Perhaps no better sign of that was the inclusion of some of Resssam's information in the now famous presidential daily briefing (PDB)--entitled "Bin Laden Determined to Strike in U.S."--that was presented to President Bush by the CIA on Aug. 6, 2001.
The fact that Ressam's information was the basis for at least part of the PDB to Bush first became known last year when the 9/11 commission hearings forced the White House to make the long-disputed document public. But it turns out, according to the new court documents, the information from Ressam that was contained in the PDB was watered down and seemed far more bland than what the Algerian terrorist was actually telling the FBI.
In the course of a debriefing by FBI interrogators on May 30, 2001, Ressam talked with some detail about his experiences in Al Qaeda training camps in Afghanistan in 1998 and 1999 and his many dealings with Abu Zubaydah, then one of Osama bin Laden's top deputies, according to a declassified, highly detailed summary of Ressam's 72 debriefings by government agents that was entered into his court record last week by defense lawyers.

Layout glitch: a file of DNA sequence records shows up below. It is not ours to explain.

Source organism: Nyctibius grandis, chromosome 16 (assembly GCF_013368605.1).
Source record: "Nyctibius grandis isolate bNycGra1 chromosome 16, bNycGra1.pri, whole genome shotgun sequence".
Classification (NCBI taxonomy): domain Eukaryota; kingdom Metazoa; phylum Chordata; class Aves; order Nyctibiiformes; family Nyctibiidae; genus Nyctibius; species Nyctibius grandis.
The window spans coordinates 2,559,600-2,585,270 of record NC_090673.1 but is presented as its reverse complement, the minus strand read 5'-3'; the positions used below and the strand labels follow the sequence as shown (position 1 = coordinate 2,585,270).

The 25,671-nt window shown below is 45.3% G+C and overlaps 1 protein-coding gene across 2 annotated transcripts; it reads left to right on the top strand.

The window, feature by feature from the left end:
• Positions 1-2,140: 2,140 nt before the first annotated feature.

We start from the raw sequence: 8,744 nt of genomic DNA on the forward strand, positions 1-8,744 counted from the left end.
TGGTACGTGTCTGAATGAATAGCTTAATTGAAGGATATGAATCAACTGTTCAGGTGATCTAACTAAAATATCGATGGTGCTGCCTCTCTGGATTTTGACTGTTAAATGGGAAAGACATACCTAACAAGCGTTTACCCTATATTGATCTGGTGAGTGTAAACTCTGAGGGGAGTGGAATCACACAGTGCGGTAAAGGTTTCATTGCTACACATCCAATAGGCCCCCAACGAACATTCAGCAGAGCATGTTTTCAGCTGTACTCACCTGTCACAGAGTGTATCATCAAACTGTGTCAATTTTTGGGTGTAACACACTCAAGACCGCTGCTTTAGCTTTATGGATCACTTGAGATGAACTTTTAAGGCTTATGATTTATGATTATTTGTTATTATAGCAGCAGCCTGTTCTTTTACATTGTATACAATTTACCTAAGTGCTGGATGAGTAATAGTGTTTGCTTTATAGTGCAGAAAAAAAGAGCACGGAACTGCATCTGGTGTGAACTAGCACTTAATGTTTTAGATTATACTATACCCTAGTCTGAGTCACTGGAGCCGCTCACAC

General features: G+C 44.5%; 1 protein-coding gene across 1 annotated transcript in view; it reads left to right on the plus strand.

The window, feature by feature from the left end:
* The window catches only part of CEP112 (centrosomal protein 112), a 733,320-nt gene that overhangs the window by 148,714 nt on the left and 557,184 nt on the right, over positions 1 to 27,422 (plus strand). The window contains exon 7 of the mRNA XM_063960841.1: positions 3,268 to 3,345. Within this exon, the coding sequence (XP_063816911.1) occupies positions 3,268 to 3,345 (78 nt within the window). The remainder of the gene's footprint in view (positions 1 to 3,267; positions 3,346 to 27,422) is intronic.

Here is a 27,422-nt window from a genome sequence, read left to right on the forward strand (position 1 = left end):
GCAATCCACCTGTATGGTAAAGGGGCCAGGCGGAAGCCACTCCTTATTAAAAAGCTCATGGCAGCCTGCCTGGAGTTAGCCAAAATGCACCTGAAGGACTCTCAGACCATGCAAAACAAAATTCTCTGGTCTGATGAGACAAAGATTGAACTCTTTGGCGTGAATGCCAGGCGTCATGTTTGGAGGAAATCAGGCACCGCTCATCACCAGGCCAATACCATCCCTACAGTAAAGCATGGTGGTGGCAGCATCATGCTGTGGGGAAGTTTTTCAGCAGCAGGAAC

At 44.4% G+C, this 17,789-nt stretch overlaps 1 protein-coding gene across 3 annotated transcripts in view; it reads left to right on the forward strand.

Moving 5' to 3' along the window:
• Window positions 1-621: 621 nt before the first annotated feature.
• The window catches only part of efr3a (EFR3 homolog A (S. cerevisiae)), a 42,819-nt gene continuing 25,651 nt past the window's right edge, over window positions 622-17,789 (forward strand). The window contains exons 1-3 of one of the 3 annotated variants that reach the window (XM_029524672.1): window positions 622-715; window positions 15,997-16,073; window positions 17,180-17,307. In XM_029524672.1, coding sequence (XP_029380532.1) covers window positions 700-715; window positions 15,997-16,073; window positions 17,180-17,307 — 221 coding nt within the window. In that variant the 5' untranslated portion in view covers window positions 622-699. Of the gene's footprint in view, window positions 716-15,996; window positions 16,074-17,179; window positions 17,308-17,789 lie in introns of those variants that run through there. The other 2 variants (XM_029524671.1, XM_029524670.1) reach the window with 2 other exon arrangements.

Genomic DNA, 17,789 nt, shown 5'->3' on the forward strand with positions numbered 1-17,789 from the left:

"Abu Zubaydah asked Mr. Ressam to send him original Canadian passports so Abu Zubaydah could get people to America," Ressam told the FBI that day, according to the summary. "Abu Zubaydah wanted an operation in the U.S. Abu Zubaydah also talked to Mr. Ressam about need to get explosives into U.S. for operation, but this wasn't re: Mr. Ressam's operation," meaning explosives that could be used for an attack other than the one planned for the Los Angeles airport. The debriefing report went on to say: "Mr. Ressam does not know if any [explosives] made it to U.S. Once possible operation initiated, operators would not talk about it to anyone, including Abu Zubaydah."
The brief portion of the one-page CIA-prepared PDB to Bush that was based on Ressam's reporting stated that Ressam's Millennium-eve attempt to enter the United States from Canada "may have been part of Bin Laden's first serious attempt to implement a terrorist strike in the U.S." The PDB went on to say that Ressam had told the FBI that he conceived of the plot to blow up Los Angeles airport on his own but that Abu Zubaydah encouraged him and helped facilitate the operation. "Ressam also said that in 1998 Abu Zubaydah was planning his own U.S. attack," the PDB also stated.